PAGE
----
The transmission and transformation of information is central to the inquiry of human ecosystems. As scholars such as E.N. Anderson illustrate (1996), humans certainly appear to be specialized information processors. In the context of human ecosystems, information is viewed as a type of input to or output from an organism or designed device. This idea stems from information theory, the foundations of which were laid by Claude Shannon, who published an influential paper titled “A Mathematical Theory of Communication” in 1948. Throughout the 1940s and 1950s cognitive psychology became concerned with information processing, in attempt to understanding human thinking. This approach considers cognition as being essentially computational. During this time cybernetics was emerging, also concerned with the nature and transmission of information.

Information processing is generally considered as the changing (processing) of information in any manner detectable by the observer. It can be described as either sequential or parallel, both of which can be either centralized or decentralized (distributed). Cyberneticians have argued that it is a process which describes everything that happens (changes) in the universe, from the falling of a rock (a change in position) to the printing of a text file from a digital computer system. In the 1960s and 1970s cybernetic theory began to permeate anthropology, through the work of Roy Rappaport and Gregory Bateson in particular.

Human ecosystems as complex cybernetic systems

Work by scholars such as Roy Rappaport, Gregory Bateson, and E.N Anderson has focused of transfer and transformation of information in human ecosystems. Inquiries as such have focused on the ecological and informational aspects of relationships in human ecosystems. In Steps to an Ecology of Mind (1972) Bateson discusses information as pattern and difference within complex cybernetic systems.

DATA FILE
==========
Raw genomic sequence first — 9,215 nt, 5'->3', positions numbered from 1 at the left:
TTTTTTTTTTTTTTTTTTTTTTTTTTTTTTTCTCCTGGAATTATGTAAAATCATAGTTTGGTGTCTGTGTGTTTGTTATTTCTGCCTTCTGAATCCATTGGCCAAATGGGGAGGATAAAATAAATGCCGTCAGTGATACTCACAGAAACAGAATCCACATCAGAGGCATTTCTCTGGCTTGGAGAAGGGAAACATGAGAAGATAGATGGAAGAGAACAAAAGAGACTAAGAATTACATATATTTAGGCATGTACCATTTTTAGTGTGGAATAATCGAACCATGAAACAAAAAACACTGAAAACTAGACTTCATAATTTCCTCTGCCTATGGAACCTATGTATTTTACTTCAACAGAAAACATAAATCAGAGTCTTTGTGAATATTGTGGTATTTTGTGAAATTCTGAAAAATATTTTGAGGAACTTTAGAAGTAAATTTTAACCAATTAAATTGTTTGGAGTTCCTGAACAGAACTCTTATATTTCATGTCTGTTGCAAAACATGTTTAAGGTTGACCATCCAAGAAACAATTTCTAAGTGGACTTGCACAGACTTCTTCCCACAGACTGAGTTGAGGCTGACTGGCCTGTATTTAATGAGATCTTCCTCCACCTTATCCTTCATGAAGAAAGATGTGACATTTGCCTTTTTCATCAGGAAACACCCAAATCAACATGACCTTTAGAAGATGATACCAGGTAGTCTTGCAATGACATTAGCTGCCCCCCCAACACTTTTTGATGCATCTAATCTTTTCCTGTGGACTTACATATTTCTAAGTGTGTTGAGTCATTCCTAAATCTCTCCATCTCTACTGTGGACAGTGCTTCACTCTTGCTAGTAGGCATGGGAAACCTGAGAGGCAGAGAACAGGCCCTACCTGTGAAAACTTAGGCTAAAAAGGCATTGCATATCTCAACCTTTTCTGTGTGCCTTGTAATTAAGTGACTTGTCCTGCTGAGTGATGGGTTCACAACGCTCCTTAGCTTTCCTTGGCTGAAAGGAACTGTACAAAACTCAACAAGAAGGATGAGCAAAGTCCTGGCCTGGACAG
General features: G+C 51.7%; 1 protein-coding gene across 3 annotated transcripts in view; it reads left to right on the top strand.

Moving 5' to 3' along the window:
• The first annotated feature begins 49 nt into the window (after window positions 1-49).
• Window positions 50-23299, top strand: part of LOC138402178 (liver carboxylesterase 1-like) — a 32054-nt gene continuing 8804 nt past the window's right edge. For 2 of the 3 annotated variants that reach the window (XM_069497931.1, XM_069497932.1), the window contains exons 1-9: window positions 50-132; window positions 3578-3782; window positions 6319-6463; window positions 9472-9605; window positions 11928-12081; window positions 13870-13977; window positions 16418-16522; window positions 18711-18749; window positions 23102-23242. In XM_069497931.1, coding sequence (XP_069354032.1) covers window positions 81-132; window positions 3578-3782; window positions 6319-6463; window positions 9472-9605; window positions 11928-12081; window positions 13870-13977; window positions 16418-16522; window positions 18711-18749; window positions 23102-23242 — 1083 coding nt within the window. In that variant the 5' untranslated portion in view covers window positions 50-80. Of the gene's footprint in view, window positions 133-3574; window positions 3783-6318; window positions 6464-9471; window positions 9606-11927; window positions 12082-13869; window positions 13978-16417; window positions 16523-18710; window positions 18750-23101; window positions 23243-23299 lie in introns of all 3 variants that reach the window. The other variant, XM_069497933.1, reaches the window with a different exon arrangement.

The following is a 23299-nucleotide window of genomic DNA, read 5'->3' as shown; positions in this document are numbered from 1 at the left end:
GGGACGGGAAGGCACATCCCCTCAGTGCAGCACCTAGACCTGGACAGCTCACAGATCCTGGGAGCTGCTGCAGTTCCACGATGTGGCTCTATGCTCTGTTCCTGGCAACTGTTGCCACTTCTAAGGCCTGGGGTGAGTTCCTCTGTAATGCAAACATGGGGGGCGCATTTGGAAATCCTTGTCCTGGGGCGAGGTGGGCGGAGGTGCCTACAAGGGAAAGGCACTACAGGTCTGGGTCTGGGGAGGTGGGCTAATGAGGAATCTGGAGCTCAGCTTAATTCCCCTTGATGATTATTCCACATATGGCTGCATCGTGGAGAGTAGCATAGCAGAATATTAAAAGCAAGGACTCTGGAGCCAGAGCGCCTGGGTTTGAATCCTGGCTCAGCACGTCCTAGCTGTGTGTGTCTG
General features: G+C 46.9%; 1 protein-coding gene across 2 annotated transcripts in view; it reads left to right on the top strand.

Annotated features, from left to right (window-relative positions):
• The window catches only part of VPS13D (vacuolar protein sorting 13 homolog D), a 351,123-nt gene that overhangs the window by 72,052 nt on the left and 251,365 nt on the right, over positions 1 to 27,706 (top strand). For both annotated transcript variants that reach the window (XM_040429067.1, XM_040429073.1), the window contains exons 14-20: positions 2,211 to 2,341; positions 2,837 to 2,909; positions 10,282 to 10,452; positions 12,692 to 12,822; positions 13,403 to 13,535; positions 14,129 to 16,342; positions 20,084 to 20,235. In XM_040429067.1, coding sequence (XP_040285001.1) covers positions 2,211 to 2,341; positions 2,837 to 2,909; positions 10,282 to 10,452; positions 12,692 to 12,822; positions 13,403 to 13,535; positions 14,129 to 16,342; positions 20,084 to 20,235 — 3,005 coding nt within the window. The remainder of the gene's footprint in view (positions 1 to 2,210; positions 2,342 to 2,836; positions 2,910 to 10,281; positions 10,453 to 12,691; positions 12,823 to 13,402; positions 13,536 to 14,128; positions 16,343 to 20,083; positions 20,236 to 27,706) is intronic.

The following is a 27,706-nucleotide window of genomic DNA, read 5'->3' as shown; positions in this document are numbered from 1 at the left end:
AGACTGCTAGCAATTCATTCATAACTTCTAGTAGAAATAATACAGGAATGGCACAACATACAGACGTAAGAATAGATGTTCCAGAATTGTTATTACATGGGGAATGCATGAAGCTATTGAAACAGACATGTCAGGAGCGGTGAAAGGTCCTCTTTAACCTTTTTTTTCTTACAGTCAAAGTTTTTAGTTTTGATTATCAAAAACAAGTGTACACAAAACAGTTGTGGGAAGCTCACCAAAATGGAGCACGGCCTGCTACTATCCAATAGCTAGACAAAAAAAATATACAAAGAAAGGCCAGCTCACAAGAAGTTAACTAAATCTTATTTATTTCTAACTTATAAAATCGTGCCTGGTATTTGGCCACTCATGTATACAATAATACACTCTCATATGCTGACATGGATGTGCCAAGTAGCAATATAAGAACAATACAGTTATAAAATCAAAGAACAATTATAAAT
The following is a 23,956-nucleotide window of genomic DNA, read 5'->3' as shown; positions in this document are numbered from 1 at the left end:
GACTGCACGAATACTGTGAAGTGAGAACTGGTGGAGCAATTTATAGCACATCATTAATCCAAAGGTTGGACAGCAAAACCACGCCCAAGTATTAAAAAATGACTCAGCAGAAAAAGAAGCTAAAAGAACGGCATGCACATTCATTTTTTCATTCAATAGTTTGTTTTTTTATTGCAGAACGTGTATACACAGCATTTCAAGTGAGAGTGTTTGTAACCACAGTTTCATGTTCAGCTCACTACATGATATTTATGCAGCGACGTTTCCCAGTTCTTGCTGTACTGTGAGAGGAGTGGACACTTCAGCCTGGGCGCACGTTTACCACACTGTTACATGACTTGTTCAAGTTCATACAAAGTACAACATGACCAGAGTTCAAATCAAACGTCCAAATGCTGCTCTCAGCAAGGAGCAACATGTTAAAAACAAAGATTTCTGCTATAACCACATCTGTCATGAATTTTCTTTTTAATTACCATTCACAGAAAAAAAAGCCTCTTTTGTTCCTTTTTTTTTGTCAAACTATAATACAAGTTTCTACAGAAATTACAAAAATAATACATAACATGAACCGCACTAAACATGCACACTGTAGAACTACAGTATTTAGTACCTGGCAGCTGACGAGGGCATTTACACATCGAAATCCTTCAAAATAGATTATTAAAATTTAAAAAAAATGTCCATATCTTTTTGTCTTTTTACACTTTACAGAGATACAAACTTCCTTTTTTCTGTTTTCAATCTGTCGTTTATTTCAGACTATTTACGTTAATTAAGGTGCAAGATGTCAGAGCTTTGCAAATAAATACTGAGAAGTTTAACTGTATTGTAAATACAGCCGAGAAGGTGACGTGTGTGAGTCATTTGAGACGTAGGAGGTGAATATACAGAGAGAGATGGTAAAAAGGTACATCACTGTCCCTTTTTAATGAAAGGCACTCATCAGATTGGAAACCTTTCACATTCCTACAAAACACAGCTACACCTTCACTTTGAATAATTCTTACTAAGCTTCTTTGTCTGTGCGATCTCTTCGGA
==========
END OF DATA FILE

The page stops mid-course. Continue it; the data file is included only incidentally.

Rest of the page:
In the 1990s Edwin Hutchins developed a school of psychology known as distributed cognition, which draws heavily from anthropology and sociology, emphasizing the social aspects of cognition. Distributed cognition is directly applicable to studies of human ecosystems, considering systems as sets of representations, and modeling the interchange of information between these representations. These representations can be either in the mental space of the participants or external representations available in the environment. In Cognition in the Wild (1994) Hutchins considers information processing within a bounded human ecosystem in a discussion of distributed cognition on board a naval vessel.

Further reading

  • Anderson, E.N. 1996 “Ecologies of the Heart: Emotion Belief and the Environment.” New York and Oxford: Oxford University Press.
  • Basso, Keith 1996 “Wisdom Sits in Places: Landscape and Language among the Western Apache.” Albuquerque: University of New Mexico Press.
  • Bateson, Gregory 1972 “Steps to an Ecology of Mind.” Chicago and London: University of Chicago Press.
  • Douglas, Mary 1999 “Implicit Meanings: Selected Essays in Anthropology.” London and New York: Routledge, Taylor & Francis Group.
  • Hutchins, Edwin 1994 “Cognition in the Wild.” MIT Press
  • Nadasdy, Paul 2003 “Hunters and Bureaucrats: Power, Knowledge, and Aboriginal-State Relations in the Southwest Yukon.” Vancouver and Toronto: UBC Press.
  • Rappaport, Roy 1899 “Ritual and Religion in the Making of Humanity.” Cambridge University Press.


This article is licensed under the GNU Free Documentation License. It uses material from the Wikipedia article "Human_ecosystem". A list of authors is available in Wikipedia.
Your browser is not current. Microsoft Internet Explorer 6.0 does not support some functions on Chemie.DE